The U.S. Navy has refused to release any additional videos of unidentified flying objects (UFO) or unidentified aerial phenomena (UAP), arguing that doing so would “harm national security.”
The Navy put down this argument through a response to a Freedom of Information Act (FOIA) request filed by government transparency site The Black Vault (TBV). The site filed the FOIA request back in April 2020, a day after the Navy declassified three videos taken by Navy pilots. The three clips displayed high-tech aircraft moving in apparently inconceivable ways.
Through the FOIA request, TBV asked the Navy to deliver “any and all other videos connected to UFOs or UAP.” It had been searching for all videos “with the designation of UAP” based on earlier requests.
The Navy declined to comply with the requests. It said in its response that all of the federal government’s videos about UFOs or UAP are considered classified information.
According to the military branch, any public distribution of new UFO videos “will harm national security as it may provide adversaries valuable information regarding Department of Defense (DoD)/Navy operations, vulnerabilities and/or capabilities.” It added: “No portions of the videos can be segregated for release.”
The Navy’s response was interesting because military agencies will usually issue a so-called GLOMAR response, meaning they neither confirm nor deny that such records exist and refuse to speak anything more about them. Given this, the Navy is acknowledging that it has indeed more videos that remain under wraps.
It also provided a rationale for releasing the three earlier UFO/UAP videos TBV mentioned in its FOIA request.
“While three UAP videos were released in the past, the facts specific to those three videos are unique in that those videos were initially released via unofficial channels before official release,” the Navy said. The clips were leaked to the New York Times and Tom DeLonge, former lead vocalist of the band Blink-182. (Related: Advanced, non-human UFO technology repeatedly observed, documented and filmed by U.S. Navy pilots.)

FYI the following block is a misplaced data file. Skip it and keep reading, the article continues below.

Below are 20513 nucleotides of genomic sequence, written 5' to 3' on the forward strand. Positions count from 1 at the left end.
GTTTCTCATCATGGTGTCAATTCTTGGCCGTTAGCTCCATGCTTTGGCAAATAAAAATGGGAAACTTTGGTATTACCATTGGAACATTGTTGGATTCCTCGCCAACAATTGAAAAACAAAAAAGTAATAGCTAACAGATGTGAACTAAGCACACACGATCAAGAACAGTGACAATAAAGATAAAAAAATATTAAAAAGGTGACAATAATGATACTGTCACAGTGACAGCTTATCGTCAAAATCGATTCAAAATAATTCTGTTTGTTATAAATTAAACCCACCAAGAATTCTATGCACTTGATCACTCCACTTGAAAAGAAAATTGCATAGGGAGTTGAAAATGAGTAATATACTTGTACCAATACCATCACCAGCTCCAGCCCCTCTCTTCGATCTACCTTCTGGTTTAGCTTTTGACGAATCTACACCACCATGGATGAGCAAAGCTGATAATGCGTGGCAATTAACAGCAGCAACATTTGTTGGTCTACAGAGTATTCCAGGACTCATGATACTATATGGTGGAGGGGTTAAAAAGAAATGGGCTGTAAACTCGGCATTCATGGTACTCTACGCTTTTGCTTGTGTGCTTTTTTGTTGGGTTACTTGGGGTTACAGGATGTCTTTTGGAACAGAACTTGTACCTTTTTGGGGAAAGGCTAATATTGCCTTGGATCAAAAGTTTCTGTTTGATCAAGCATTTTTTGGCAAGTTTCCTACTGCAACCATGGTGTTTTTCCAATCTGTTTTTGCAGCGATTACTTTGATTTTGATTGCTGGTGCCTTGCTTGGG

“Those events were discussed extensively in the public domain; in fact, major news outlets conducted specials on these events. Given the amount of information in the public domain regarding these encounters, it was possible to release the files without further damage to national security.”
Prior to its unproductive interaction with the Navy, TBV has posted thousands of pages of documents related to the UFO/UAP issue. These documents were acquired through FOIA requests to the Central Intelligence Agency and other government agencies.
The DoD has frequently talked about UFOs in the past few years, even showing additional UFO/UAP clips to lawmakers in early 2022. While the military has surely wanted to tell the public and Congress that UFOs are true and pose a threat to the country, the move could also imply that the Pentagon requires more funding to find out what they are and possibly protect America against them.
Back in May 2022, the Pentagon conducted its first public hearing on UFOs since the 1960s. It centered around a June 2021 report, which revealed that Navy pilots had reported 144 UAP sightings since 2004. Investigators who examined the reports identified one UAP as “a large, deflating balloon” – but were unable to identify the other 143.
According to the report by the Office of the Director of National Intelligence and the DoD’s UAP Task Force, there is little doubt that the unidentified objects are real objects because no less than 80 of the 144 incidents were checked by several sensors. However, it discovered no proof to indicate the objects are extraterrestrial or from a foreign enemy
During the May 2022 hearing, Deputy Director of Naval Intelligence Scott Bray mentioned the number of reported incidents had increased to almost 400 since 2021.
More recently, the Pentagon declared that it would seek federal funding to open a new office that will concentrate exclusively on handling reports of UFO sightings that are coming from the Navy, Army and Air Force.
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